It’s important to note that not all incels hold violent beliefs and not all misogynists are incels. To denote the difference, the term ‘misogynist incel’, or MI, describes incels who dehumanise women, glorify violence and adhere to a male supremacist ideology. As a result of this complexity, policy and implementation responsibility for dealing with each phenomenon is dispersed, so it’s useful to clarify lines of responsibility.

Misogyny is a threat to social cohesion but, for the most part, it is a societal issue and not a security matter. Domestic violence is an abhorrent crime but remains a law enforcement responsibility. Where violence against women involves an ideology, in this case, an MI ideology, it becomes a potential national security matter.

Determining how many individuals subscribe to the MI ideology globally is difficult. However, the online presence on popular incel forums provides an indication., created hours after r/Incels was shut down, is the largest incel-specific forum and, as of June 2023, had over 21,000 members and more than 450,000 threads consisting of more than 10 million posts. One study indicated that between October and December 2018, amassed 1.754 million visitors globally. Within the same two months, alternative incel websites, and also experienced significant online traffic, housing 329,878, 3.124 million and 424,170 visitors, respectively. Another study found that Australians visited an unnamed incel forum 42,391 times between April and June 2022, accounting for 1.8% of the website’s traffic.

The online nature of the MI movement facilitates the transnational nature of the threat. Although studies have shown that MI violence has thus far only been reported as occurring in the US, Canada and the UK, there’s growing concern about the spread of MI ideology throughout Europe, Australia, and Asia, with studies demonstrating that incels exist across almost every continent.

Evidence suggests that between 2009 and 2022 at least 15 attacks in Western countries, including the US, Canada and the UK, potentially had MI ideology as a motivating factor. Apart from those in which targets were killed or injured, at least five interrupted plots have been linked to the MI movement across the US and Europe. This data doesn’t include violence perpetrated by male supremacists or misogynists outside the MI community.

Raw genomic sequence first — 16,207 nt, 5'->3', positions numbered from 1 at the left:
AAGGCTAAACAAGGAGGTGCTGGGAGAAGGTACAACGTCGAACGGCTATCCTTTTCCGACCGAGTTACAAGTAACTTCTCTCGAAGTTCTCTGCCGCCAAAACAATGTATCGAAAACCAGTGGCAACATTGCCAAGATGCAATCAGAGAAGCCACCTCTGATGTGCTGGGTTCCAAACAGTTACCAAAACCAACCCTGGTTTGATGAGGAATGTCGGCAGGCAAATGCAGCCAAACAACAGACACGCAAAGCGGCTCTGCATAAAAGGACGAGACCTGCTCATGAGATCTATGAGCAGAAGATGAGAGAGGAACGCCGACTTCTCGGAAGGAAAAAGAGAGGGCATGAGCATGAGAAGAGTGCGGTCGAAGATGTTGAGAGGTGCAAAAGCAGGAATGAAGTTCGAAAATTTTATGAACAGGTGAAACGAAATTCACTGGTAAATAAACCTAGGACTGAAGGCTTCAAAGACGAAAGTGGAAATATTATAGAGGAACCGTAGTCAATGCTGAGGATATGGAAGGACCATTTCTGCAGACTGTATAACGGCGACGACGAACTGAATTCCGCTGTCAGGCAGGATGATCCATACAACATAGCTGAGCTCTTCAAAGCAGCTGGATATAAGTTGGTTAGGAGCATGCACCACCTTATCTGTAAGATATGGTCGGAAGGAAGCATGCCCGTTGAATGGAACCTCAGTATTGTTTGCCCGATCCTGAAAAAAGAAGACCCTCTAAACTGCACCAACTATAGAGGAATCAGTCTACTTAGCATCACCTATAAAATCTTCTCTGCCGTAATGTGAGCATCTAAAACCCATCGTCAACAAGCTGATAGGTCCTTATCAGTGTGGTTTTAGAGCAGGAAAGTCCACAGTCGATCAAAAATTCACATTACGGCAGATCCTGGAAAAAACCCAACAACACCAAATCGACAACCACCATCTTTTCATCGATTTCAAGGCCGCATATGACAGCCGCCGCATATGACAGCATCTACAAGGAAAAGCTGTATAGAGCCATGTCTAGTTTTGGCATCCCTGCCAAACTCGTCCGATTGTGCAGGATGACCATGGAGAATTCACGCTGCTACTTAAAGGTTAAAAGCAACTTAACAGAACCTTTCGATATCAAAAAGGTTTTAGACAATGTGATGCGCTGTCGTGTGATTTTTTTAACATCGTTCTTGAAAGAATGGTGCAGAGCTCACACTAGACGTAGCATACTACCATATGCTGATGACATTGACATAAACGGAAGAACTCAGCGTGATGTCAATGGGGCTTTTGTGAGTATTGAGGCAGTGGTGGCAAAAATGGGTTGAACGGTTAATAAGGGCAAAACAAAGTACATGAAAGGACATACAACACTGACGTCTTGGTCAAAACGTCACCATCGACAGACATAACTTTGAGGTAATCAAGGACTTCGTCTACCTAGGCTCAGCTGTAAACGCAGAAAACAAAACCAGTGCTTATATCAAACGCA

This history of violent MI attacks demonstrates that they are motivated by a particular ideology advocating violence against women and wider society. The dissemination of manifestos by MI perpetrators of mass violence and their arguments urging other MIs to instigate a ‘beta uprising’ certainly constitute what ASIO refers to as ideologically motivated violent extremism—the ‘support for violence … in response to specific political or social grievances’.

The ASPI report makes six recommendations designed to reduce and, where possible, remove the risk of occurrences of incel and similar violence in Australia. The recommendations include greater awareness raising and policy changes designating incel violence as an ideological form of issue-motivated extremism. That would provide certainty that incels could formally fall within ASIO’s remit—in addition to law enforcement agencies—and would encourage tailored education programs focused on engaging young males at risk from indoctrination in this extreme subculture, along with their parents.